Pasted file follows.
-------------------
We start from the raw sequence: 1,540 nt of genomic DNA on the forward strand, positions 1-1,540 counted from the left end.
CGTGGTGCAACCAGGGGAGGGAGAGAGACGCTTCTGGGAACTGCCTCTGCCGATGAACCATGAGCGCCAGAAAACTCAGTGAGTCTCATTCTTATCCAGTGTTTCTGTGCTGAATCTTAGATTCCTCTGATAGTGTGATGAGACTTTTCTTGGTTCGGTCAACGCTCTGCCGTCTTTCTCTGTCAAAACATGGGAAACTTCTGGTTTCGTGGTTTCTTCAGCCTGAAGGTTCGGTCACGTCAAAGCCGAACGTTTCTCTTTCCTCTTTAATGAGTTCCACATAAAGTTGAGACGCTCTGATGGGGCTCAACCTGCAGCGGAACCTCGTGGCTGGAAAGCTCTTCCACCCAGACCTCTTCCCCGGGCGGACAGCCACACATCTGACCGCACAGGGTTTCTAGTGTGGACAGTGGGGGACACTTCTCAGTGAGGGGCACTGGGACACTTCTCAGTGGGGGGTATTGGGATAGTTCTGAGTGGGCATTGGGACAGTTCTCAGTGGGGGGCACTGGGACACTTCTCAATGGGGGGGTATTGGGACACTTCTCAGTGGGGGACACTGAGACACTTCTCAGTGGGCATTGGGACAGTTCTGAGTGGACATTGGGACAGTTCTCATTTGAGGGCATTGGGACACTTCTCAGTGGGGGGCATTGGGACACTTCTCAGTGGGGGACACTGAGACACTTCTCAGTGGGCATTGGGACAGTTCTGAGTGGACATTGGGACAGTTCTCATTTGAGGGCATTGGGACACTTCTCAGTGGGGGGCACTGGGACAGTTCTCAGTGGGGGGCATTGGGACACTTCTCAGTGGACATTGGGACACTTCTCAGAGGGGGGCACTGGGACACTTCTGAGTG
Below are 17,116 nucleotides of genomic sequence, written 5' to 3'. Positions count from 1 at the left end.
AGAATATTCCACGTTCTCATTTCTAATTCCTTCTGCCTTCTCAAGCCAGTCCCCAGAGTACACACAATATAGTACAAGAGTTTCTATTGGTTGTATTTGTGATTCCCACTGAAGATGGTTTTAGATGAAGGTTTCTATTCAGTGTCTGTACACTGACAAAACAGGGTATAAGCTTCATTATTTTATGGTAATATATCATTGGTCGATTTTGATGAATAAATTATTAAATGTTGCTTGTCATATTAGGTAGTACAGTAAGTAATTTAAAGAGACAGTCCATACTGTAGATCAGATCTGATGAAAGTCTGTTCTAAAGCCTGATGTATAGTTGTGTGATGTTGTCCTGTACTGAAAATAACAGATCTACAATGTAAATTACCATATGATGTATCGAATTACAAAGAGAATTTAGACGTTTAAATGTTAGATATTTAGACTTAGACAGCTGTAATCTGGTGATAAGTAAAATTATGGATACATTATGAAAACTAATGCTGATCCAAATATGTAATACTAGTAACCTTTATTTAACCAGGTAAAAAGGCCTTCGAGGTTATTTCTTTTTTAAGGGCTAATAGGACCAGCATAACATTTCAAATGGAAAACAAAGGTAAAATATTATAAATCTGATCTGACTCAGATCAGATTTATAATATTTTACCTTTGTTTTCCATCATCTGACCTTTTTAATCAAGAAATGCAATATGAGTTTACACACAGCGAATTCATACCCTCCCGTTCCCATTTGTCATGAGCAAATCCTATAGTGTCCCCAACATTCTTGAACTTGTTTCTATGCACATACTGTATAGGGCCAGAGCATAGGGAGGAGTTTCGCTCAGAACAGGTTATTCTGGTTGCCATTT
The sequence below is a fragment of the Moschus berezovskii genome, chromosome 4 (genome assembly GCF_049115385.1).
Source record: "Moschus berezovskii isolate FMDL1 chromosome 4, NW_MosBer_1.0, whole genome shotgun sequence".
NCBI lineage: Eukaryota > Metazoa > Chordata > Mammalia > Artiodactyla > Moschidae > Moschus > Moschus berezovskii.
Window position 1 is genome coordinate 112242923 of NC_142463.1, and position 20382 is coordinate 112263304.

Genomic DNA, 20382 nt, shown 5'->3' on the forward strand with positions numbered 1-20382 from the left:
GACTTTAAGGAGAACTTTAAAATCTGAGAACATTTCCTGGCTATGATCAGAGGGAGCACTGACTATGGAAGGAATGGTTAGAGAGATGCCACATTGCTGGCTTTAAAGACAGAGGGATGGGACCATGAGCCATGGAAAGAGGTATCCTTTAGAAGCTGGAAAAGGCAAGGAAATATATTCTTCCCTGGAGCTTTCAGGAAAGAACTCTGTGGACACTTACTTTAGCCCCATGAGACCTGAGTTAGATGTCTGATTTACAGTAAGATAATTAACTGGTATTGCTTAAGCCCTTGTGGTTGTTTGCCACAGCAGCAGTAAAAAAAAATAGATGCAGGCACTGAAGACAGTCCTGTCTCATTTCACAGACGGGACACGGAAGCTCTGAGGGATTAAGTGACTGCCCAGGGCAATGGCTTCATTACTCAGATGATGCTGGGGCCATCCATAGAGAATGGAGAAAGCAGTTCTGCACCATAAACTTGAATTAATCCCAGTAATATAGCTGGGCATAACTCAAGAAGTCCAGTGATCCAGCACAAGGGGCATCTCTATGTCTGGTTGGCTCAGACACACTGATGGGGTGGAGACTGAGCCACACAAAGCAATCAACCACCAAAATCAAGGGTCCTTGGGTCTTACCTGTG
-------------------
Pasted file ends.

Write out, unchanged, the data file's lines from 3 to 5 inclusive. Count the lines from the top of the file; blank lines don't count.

Below are 17,116 nucleotides of genomic sequence, written 5' to 3'. Positions count from 1 at the left end.
AGAATATTCCACGTTCTCATTTCTAATTCCTTCTGCCTTCTCAAGCCAGTCCCCAGAGTACACACAATATAGTACAAGAGTTTCTATTGGTTGTATTTGTGATTCCCACTGAAGATGGTTTTAGATGAAGGTTTCTATTCAGTGTCTGTACACTGACAAAACAGGGTATAAGCTTCATTATTTTATGGTAATATATCATTGGTCGATTTTGATGAATAAATTATTAAATGTTGCTTGTCATATTAGGTAGTACAGTAAGTAATTTAAAGAGACAGTCCATACTGTAGATCAGATCTGATGAAAGTCTGTTCTAAAGCCTGATGTATAGTTGTGTGATGTTGTCCTGTACTGAAAATAACAGATCTACAATGTAAATTACCATATGATGTATCGAATTACAAAGAGAATTTAGACGTTTAAATGTTAGATATTTAGACTTAGACAGCTGTAATCTGGTGATAAGTAAAATTATGGATACATTATGAAAACTAATGCTGATCCAAATATGTAATACTAGTAACCTTTATTTAACCAGGTAAAAAGGCCTTCGAGGTTATTTCTTTTTTAAGGGCTAATAGGACCAGCATAACATTTCAAATGGAAAACAAAGGTAAAATATTATAAATCTGATCTGACTCAGATCAGATTTATAATATTTTACCTTTGTTTTCCATCATCTGACCTTTTTAATCAAGAAATGCAATATGAGTTTACACACAGCGAATTCATACCCTCCCGTTCCCATTTGTCATGAGCAAATCCTATAGTGTCCCCAACATTCTTGAACTTGTTTCTATGCACATACTGTATAGGGCCAGAGCATAGGGAGGAGTTTCGCTCAGAACAGGTTATTCTGGTTGCCATTT
The sequence below is a fragment of the Moschus berezovskii genome, chromosome 4 (genome assembly GCF_049115385.1).